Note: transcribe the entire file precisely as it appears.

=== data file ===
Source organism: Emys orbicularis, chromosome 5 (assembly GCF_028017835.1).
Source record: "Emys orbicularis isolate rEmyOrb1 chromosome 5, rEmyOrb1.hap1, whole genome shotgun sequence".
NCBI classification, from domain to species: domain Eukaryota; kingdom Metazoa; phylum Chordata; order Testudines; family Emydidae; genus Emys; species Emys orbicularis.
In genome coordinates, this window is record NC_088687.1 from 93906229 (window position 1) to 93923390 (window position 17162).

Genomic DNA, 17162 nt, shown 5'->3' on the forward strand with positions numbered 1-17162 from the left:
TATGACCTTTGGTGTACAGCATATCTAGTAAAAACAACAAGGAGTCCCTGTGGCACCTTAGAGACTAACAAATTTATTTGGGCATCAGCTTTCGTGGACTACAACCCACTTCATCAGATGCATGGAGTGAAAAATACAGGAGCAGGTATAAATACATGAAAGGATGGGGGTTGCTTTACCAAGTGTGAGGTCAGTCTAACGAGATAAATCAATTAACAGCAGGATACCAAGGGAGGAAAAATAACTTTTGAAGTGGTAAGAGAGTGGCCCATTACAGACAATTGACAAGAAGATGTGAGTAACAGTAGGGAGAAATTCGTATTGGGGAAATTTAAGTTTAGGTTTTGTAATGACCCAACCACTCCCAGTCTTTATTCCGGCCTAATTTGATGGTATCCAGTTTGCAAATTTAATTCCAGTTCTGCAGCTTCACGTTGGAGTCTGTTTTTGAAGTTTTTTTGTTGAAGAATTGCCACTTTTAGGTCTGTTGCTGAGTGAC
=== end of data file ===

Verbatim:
Source organism: Emys orbicularis, chromosome 5 (assembly GCF_028017835.1).
Source record: "Emys orbicularis isolate rEmyOrb1 chromosome 5, rEmyOrb1.hap1, whole genome shotgun sequence".
NCBI classification, from domain to species: domain Eukaryota; kingdom Metazoa; phylum Chordata; order Testudines; family Emydidae; genus Emys; species Emys orbicularis.
In genome coordinates, this window is record NC_088687.1 from 93906229 (window position 1) to 93923390 (window position 17162).

Genomic DNA, 17162 nt, shown 5'->3' on the forward strand with positions numbered 1-17162 from the left:
TATGACCTTTGGTGTACAGCATATCTAGTAAAAACAACAAGGAGTCCCTGTGGCACCTTAGAGACTAACAAATTTATTTGGGCATCAGCTTTCGTGGACTACAACCCACTTCATCAGATGCATGGAGTGAAAAATACAGGAGCAGGTATAAATACATGAAAGGATGGGGGTTGCTTTACCAAGTGTGAGGTCAGTCTAACGAGATAAATCAATTAACAGCAGGATACCAAGGGAGGAAAAATAACTTTTGAAGTGGTAAGAGAGTGGCCCATTACAGACAATTGACAAGAAGATGTGAGTAACAGTAGGGAGAAATTCGTATTGGGGAAATTTAAGTTTAGGTTTTGTAATGACCCAACCACTCCCAGTCTTTATTCCGGCCTAATTTGATGGTATCCAGTTTGCAAATTTAATTCCAGTTCTGCAGCTTCACGTTGGAGTCTGTTTTTGAAGTTTTTTTGTTGAAGAATTGCCACTTTTAGGTCTGTTGCTGAGTGAC